You can enable Allocation call stacks to see the full call stacks that lead to managed allocations (shown as magenta in the Unity CPU Profiler Timeline view). Additionally, you can – and should! – manually instrument long-running methods and processes by sprinkling ProfilerMarkers throughout your code. There’s currently no way to automatically enable Deep Profiling or disable profiling entirely in specific parts of your application. But manually adding ProfilerMarkers and enabling Allocation call stacks when required can help you dig down into problem areas without having to resort to Deep Profiling.
As of Unity 2022.2, you can also use our IgnoredByDeepProfilerAttribute to prevent the Unity Profiler from capturing method calls. Just add the IgnoredByDeepProfiler attribute to classes, structures, and methods.
Deep Profiling is covered in our Profiler documentation. Then there’s the most in-depth, single resource for profiling information, the Ultimate Guide to profiling Unity games e-book, which links to relevant documentation and other resources throughout.
Deep Profiling can be used to find the specific causes of managed allocations, although Allocation call stacks can do the same thing with less overhead, overall. At the same time, Deep Profiling can be helpful for quickly investigating why one specific ProfilerMarker seems to be taking so long, as it’s more convenient to enable than to add numerous ProfilerMarkers to your scripts and rebuild your game. But yes, it does skew performance quite heavily and so shouldn’t be enabled for general profiling.
Mobile devices force VSync to be enabled at a driver/hardware level, so disabling it in Unity’s Quality settings shouldn’t make any difference on those platforms. We haven’t heard of a case where disabling VSync negatively affects performance. Try taking a profile capture with VSync enabled, along with another capture of the same scene but with VSync disabled. Then compare the captures using Profile Analyzer to try to understand why the performance is so different.
This is covered in the Ultimate Guide to profiling Unity games. You can also get more information in the blog post, Detecting performance bottlenecks with Unity Frame Timing Manager.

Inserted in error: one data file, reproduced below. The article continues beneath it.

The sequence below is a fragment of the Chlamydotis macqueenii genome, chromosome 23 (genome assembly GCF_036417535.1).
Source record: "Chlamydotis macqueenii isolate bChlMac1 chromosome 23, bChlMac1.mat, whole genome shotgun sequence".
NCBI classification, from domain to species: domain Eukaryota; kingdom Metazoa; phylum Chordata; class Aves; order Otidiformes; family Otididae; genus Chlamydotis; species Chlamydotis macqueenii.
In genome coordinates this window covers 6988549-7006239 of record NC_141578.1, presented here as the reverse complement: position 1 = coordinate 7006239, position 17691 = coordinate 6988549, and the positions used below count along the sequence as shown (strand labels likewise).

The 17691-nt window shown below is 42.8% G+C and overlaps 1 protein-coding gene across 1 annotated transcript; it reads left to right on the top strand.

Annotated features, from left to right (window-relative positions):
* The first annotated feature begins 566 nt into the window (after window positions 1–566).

Generally speaking, the telltale sign is that the main thread waits for the Render thread while the Render thread waits for the GPU. The specific marker names will differ depending on your target platform and graphics API, but you should look out for markers with names such as “PresentFrame” or “WaitForPresent.”
Use the Memory Profiler to compare memory snapshots and check for leaks. For example, you can take a snapshot in your main menu, enter your game and then quit, go back to the main menu, and take a second snapshot. Comparing these two will tell you whether any objects/allocations from the game are still hanging around in memory.
A number of game projects now make use of parts of the Data-Oriented Technology Stack (DOTS). Native Containers, the C# Job System, Mathematics, and the Burst compiler are all fully supported packages that you can use right away to write optimal, parallelized, high-performance C# (HPC#) code to improve your project’s CPU performance.
A smaller number of projects are also using Entities and associated packages, such as the Hybrid Renderer, Unity Physics, and NetCode. However, at this time, the packages listed are experimental, and using them involves accepting a degree of technical risk. This risk derives from an API that is still evolving, missing or incomplete features, as well as the engineering learning curve required to understand Data-Oriented Design (DOD) to get the most out of Unity’s Entity Component System (ECS). Unity engineer Steve McGreal wrote a guide on DOTS best practices, which includes some DOD fundamentals and tips for improving ECS performance.
Rendering is a complex process and there is no practical way to set a hard limit on the maximum number of SetPass calls or a metric for shader complexity. Even on a fixed hardware platform, such as a single console, the limits will depend on what kind of scene you want to render, and what other work is happening on the CPU and GPU during a frame.
That’s why the rule on when to profile is “early and often.” Teams tend to create a “vertical slice” demo early on during production – usually a short burst of gameplay developed to the level of visual fidelity intended for the final game. This is your first opportunity to profile rendering and figure out what optimizations and limits might be needed. The profiling process should be repeated every time a new area or other major piece of visual content is added.
Here are additional resources for learning about performance optimization: